Frightened Rabbit – Living In Colour
aaamusic | On 12, Jun 2010
Hooky from the start, Frightened Rabbit purvey a shoegaze-influenced take on the recent indie Britpop phenomenon with a whimsical tone reminiscent of a poppier Biffy Clyro (possibly with some of The Killers thrown in) broadcast from a dreamworld.
There’s something determinedly anthemic about ‘Living In Colour’, a marching call to the kids with guitars and worshipful regard of The Maccabees as the drums stamp out the beat to a pretty little guitar line trimmed with piano notes and a glockenspiel. As the song progresses, it quite literally develops all the bells and whistles with interweaving guitars and keys with a string section and a euphoric, emotional bridge.
The chorus is frequent and purpose-built to fill arenas and stadiums of fans with sound, and if they keep producing accessible songs such as this, that is what I expect of them.
The alternate version is a more muted dance-orientated mix, opening with the chorus, and blending electro keyboards with a shimmering clean guitar line, and the clean vocals allows a chance for the listener to hear the lyrics which, while indistinct and veering into poetic non sequitur, are catchy as anything. This version also favours a gentle hi-hat over the heavy 4/4 drums, allowing more artistic license over song structure.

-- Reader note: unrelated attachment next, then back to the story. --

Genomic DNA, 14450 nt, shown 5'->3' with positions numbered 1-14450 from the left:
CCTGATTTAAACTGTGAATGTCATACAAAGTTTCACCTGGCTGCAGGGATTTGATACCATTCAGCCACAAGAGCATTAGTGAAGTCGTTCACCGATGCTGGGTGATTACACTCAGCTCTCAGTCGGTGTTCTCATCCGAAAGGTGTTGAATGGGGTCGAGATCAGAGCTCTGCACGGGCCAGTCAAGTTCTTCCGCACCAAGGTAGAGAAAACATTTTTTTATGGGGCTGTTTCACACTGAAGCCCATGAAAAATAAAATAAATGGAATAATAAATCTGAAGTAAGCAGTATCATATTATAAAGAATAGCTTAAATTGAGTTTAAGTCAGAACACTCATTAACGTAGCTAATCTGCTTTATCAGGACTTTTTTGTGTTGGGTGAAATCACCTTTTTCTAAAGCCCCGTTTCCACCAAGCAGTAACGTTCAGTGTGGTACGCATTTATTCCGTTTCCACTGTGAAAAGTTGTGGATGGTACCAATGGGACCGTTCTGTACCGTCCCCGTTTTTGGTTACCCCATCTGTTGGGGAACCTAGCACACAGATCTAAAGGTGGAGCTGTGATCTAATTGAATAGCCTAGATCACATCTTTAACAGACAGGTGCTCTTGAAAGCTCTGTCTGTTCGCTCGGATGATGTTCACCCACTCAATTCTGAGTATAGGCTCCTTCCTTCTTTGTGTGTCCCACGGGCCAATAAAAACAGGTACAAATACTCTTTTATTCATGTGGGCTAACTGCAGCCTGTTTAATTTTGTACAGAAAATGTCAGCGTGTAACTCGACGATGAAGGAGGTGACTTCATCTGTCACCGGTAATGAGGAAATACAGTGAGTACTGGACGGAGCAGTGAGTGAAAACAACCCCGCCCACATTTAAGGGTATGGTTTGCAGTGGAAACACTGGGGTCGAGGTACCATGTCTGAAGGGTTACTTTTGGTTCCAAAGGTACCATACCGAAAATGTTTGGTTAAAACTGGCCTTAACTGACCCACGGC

Mexico Jimmy is a rejig of the track that electronically plays with the dreamlike echo games hinted at earlier to the expense of cunning folk hints. The use of handclaps and jerky techno sequence loops highlight this as a track aimed directly at club nights and raves.
Three versions of the same track may seem a little excessive, and I feel that an entire album in this vein could easily prove overbearing in its ambitious bombast and slightly repetitive nature.
That said, each variation of ‘Living In Colour’ is targeted very strongly at certain contexts, showing a band with a good commercial mindset and eyes set directly at radio charts and stadium shows without sacrificing that spark of passion that a band needs to merit such a rise.
Author: Katie H-Helsinki